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Morning Commentary


By Charles Payne, CEO & Principal Analyst
1/19/2022 9:36 AM

It was another ugly sea of red with only the Energy (XLE) sector stocks in the green, although pure bank stocks looked very compelling.


Stock Market Map

Bonds Bound Higher

Bond yields erupted, and the stock market stumbled as the guessing game has shifted into overdrive on what the Fed will do, including growing calls for a 50-basis points (BPS) rate hike right out of the gate.  The velocity of the spike in yields is causing as much consternation as the total rate hikes. Nevertheless, the 10-year yield doesn’t have a lot of resistance from yesterday’s close and 2.00%.

Meanwhile, the 10/2 year yield is down to 90 basis points.

Even at 25-basis points each, Goldman Sachs (GS) sees 10 rate hikes through 2024. Of course, I think it’s a fool’s errand to guess what the Fed will be doing three years from now. Interestingly, once the door opens, Goldman doesn’t see it closing.


Past as Prologue

There is a lot of work on how markets react to interest rate hiking cycles; below are two tables from Strategas that are very helpful. Going back 25 years, the stock market has been able to rally during initial rate hiking cycles. However, when there are four or more hikes within the calendar year, the S&P 500 was down more than 6% in 2018, but three times prior.


It might not feel like it now, but if history repeats itself, Real Estate (XLRE) and Technology (XLK) will be big winners later in the year.


Market Breadth

It was a bloodbath, and it’s reflected in the market breadth on the NYSE and NASDAQ Composite. The adjustment the market has to make to new valuation ratios and a consensus on where the Fed goes from here means more turmoil and downside bias. But each day, more and more names become oversold with the best names becoming extremely attractive.

Market Breadth









52 Week High



52 Week Low



Up Volume



Down Volume



The S&P 500 had one drawdown of 5.0%+ last year, which didn’t happen until late autumn. Now, it may happen before the week is out. It’s fine, and in many ways, it’s better than lingering. 


Follow the Money

Yesterday, the Empire State Manufacturing report missed the consensus by a mile, but what else is new when it comes to economic data these days.

In that report, however, there is a peek at where the money is going. With the wage spiral becoming the number one concern of businesses, the cap-ex boom has begun, and it will continue for years. In the Empire State report, cap-ex and tech spending climbed to the highest level on record.

I’m sure this is repeated throughout all industries, not just manufacturing. The beneficiaries of all this spending are the names taking it on the chin hardest right now – that will change.


Portfolio Approach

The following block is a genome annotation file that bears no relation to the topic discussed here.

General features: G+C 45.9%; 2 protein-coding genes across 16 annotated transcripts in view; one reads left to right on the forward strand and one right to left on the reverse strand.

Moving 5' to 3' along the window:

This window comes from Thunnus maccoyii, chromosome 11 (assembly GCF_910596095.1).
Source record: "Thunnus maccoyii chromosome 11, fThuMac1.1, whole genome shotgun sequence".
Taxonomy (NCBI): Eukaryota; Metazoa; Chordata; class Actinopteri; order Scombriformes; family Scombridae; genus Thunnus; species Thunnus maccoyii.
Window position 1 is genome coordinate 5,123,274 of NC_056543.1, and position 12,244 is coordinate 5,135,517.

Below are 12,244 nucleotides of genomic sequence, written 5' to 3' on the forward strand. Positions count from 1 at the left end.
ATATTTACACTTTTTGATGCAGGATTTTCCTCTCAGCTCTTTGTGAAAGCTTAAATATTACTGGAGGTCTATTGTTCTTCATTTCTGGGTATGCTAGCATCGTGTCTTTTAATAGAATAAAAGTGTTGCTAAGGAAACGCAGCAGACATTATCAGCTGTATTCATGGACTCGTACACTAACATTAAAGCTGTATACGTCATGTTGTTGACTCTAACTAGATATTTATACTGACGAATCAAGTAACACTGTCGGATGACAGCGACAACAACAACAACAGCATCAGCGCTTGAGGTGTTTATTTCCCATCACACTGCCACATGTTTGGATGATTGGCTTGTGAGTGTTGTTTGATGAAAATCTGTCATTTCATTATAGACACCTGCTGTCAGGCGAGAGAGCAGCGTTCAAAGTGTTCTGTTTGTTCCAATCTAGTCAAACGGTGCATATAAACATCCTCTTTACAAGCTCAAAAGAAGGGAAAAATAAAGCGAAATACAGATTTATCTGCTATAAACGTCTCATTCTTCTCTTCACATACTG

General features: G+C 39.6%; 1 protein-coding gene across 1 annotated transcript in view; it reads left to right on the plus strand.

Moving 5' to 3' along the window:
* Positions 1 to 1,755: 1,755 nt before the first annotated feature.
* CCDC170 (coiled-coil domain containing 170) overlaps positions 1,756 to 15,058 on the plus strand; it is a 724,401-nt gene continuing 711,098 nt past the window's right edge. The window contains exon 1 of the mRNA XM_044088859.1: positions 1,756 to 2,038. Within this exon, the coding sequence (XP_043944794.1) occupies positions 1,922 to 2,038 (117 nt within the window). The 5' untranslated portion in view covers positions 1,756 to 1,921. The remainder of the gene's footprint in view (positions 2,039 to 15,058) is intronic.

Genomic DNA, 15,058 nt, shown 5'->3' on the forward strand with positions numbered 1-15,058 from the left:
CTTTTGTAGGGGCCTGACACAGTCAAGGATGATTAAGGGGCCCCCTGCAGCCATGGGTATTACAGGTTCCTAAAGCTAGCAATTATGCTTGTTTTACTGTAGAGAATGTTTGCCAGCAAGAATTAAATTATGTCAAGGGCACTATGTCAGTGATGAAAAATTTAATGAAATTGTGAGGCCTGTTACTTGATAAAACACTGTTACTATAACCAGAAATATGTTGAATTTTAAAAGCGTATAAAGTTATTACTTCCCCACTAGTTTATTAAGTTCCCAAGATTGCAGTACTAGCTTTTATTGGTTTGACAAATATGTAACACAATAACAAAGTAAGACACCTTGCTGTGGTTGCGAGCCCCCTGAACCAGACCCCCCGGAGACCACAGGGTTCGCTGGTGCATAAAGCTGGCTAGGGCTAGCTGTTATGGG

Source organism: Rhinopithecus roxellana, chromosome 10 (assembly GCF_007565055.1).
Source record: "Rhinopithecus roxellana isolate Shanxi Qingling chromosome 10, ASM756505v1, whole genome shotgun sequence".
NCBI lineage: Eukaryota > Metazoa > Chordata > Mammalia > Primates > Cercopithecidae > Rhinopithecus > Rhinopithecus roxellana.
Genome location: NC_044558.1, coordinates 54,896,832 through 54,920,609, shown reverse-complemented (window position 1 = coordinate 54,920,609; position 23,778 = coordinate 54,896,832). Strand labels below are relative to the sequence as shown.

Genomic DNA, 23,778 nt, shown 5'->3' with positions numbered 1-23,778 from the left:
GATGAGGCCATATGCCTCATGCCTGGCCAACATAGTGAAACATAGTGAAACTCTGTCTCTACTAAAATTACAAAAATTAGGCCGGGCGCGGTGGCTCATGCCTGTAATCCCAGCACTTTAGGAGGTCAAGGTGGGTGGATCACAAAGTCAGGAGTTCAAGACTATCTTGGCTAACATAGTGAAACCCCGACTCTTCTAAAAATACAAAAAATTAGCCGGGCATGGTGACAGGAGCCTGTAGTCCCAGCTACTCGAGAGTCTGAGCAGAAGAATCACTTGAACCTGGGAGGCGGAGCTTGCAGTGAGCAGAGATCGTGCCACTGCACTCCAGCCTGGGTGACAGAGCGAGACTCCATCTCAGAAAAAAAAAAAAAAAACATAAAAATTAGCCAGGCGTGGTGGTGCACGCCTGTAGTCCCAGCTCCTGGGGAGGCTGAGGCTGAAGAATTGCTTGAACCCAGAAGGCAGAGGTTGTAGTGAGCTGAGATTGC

There are no weighting changes this morning in our Hotline Model Portfolio.

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Today’s Session

The market is looking higher at the start of trading but trepidation in the air is thick and heavy.  Bond yields still have an upside bias, and investors are not sure when to make their move, even the so-called smart money, which normally buys into the close.

Earnings reactions are better in general but great for banks that are actually banking.

Bank of America (BAC) is overcoming mixed results and poised for a huge start to trading, because its loan business is booming – imagine that (no word on toasters).

Morgan Stanley (MS) posted strong numbers and execution across all its business platforms.

Housing Boom Still Sweet

I’m beginning to worry about homebuilders after a series of missteps and slower growth.  The big key is affordability, as mortgage rates rise, and supply begins to increase.

KeyBank downgraded several homebuilders:

Housing Starts +1.4% consensus +1.7%

United States Housing Starts MoM

New home sales were up 12.4% to a seasonally adjusted annual rate of 744,000 in November, but consensus was 770,000.

United States New Home Sales

Mortgage rates

The median existing-home price for single-family and condos in the US was $353,900, up 13.9% from November 2020. Annual home-price appreciation is more typically between 4% and 5%.

United States Single Family Home Prices

Housing Stocks


Thank you for your commentary. I am very bearish on the housing market. Watching local statistics, I see houses sitting on the market longer and more homes coming back on the market after going pending, and I am in the very hot South Florida market. Prices are also flattening here. The figures you mentioned, while still up, may be the start of the slide I am seeing locally.

Lisa on 1/19/2022 12:51:55 PM
What is this “hysteria” over higher interest rates and subsequent housing affordability!!! Mortgage rates are in the 3%+ range - have we never been able to afford houses when we had rates in the 5 - 8% range (like we have seen in the past)????
Look @ where we are starting from!!! Calamity Janes!! Jerome Powell is not stupid but our “fears”, as usual, I believe are overdone!! The world is not coming to an end!! Dick Denecker

Dick Denecker on 1/22/2022 4:18:38 PM

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